WACO, Texas (FOX 44) — Tensions between Taiwan and China are continuing to rise, which leaves the United States wondering about the production of microchips.
Taiwan is the ninth largest trading partner to the United States and according to Texas A&M – Central Texas Economic Professor Dr. Robert Tennant, a war could severely impact the product we would see here in the U.S.
“It’s a significant influence on our overall economy and the merchandise that they provide us,” he said.
Ninety percent of the most sophisticated microchips are produced in Taiwan.
Tennant referenced the supply chain shortage the U.S. felt during the COVID-19 pandemic and how it would feel if Taiwan and China went to war.
“We were not able to pivot and immediately replace the missing chips,” he told FOX 44 News. “If a war broke out in time, we would be able to, but it would not be instantaneously. It would create new supply chain issues. They would only be able to be resolved when either the war ended or we were able to overcome the limitations in the marketplace.”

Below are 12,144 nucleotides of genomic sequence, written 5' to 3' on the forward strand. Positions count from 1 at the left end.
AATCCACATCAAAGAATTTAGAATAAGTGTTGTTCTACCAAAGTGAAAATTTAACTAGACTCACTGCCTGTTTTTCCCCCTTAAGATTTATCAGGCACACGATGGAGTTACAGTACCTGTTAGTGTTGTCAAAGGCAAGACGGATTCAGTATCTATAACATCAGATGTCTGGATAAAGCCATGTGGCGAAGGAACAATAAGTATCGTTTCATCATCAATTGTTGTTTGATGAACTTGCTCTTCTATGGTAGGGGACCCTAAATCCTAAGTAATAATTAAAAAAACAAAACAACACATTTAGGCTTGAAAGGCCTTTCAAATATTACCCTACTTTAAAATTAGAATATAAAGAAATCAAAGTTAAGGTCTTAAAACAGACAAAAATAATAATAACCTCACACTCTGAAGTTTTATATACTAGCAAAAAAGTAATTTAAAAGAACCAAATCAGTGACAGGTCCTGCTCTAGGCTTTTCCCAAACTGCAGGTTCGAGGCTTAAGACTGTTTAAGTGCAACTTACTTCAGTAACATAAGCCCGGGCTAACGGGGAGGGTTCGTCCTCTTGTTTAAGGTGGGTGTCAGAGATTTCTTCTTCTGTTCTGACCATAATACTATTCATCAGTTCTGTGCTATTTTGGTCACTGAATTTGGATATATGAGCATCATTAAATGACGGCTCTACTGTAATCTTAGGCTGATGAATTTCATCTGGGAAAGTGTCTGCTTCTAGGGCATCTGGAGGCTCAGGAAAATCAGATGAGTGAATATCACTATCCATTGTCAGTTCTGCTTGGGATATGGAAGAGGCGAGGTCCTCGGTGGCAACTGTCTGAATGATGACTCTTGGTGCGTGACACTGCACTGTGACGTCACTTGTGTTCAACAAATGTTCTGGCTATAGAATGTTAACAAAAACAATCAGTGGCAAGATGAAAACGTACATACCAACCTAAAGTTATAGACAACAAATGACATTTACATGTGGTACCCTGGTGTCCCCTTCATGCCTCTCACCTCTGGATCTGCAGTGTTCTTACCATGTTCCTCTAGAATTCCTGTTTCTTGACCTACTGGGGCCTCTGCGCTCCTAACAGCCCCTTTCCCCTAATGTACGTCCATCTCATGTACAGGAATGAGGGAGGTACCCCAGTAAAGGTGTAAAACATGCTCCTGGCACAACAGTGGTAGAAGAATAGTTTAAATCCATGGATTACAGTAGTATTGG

The Biden administration has announced an arms sale to Taiwan of over a billion dollars.
AP News reports that:
“The state department said the equipment is necessary for Taiwan to maintain a sufficient self-defense capability.”
Tennant did touch on the passing of the chips act in July by federal leaders but said that if a war breaks out in the near future, it would not be able to sustain the amount of chips used in daily life.
“It is a multi industry situation and problem because we do use these chips in everything that has any kind of computing power. There are so many aspects of our lives that rely on these sophisticated chips nowadays.”
Tennant ended by explaining that this is not something for people to worry about just yet, as many are still fighting inflation prices and cannot afford to buy multiples of expensive items that may have the chips needed.